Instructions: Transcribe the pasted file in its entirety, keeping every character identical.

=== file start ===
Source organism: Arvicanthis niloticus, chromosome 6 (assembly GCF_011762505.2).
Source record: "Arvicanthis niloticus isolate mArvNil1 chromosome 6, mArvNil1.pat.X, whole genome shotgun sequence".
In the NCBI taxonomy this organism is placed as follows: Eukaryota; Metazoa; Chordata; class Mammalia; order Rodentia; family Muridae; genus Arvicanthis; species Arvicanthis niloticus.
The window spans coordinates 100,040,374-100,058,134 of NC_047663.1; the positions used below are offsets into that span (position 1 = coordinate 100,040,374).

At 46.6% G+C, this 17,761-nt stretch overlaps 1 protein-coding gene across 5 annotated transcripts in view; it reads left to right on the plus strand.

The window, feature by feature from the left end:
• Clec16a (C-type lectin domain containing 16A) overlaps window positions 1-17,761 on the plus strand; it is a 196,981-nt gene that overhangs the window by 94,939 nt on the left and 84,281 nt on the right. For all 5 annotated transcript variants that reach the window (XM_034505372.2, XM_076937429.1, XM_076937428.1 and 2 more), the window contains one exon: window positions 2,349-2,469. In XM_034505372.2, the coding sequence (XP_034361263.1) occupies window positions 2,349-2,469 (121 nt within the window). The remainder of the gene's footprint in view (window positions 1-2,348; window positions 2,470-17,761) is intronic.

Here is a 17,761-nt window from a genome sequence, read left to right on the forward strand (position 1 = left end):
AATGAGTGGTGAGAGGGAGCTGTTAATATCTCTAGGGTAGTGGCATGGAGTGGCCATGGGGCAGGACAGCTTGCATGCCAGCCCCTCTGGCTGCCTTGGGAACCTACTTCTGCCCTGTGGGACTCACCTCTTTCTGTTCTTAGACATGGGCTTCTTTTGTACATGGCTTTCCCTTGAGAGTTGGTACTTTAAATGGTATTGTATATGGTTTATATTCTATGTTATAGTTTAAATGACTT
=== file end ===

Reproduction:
Source organism: Arvicanthis niloticus, chromosome 6 (assembly GCF_011762505.2).
Source record: "Arvicanthis niloticus isolate mArvNil1 chromosome 6, mArvNil1.pat.X, whole genome shotgun sequence".
In the NCBI taxonomy this organism is placed as follows: Eukaryota; Metazoa; Chordata; class Mammalia; order Rodentia; family Muridae; genus Arvicanthis; species Arvicanthis niloticus.
The window spans coordinates 100,040,374-100,058,134 of NC_047663.1; the positions used below are offsets into that span (position 1 = coordinate 100,040,374).

At 46.6% G+C, this 17,761-nt stretch overlaps 1 protein-coding gene across 5 annotated transcripts in view; it reads left to right on the plus strand.

The window, feature by feature from the left end:
• Clec16a (C-type lectin domain containing 16A) overlaps window positions 1-17,761 on the plus strand; it is a 196,981-nt gene that overhangs the window by 94,939 nt on the left and 84,281 nt on the right. For all 5 annotated transcript variants that reach the window (XM_034505372.2, XM_076937429.1, XM_076937428.1 and 2 more), the window contains one exon: window positions 2,349-2,469. In XM_034505372.2, the coding sequence (XP_034361263.1) occupies window positions 2,349-2,469 (121 nt within the window). The remainder of the gene's footprint in view (window positions 1-2,348; window positions 2,470-17,761) is intronic.

Here is a 17,761-nt window from a genome sequence, read left to right on the forward strand (position 1 = left end):
AATGAGTGGTGAGAGGGAGCTGTTAATATCTCTAGGGTAGTGGCATGGAGTGGCCATGGGGCAGGACAGCTTGCATGCCAGCCCCTCTGGCTGCCTTGGGAACCTACTTCTGCCCTGTGGGACTCACCTCTTTCTGTTCTTAGACATGGGCTTCTTTTGTACATGGCTTTCCCTTGAGAGTTGGTACTTTAAATGGTATTGTATATGGTTTATATTCTATGTTATAGTTTAAATGACTT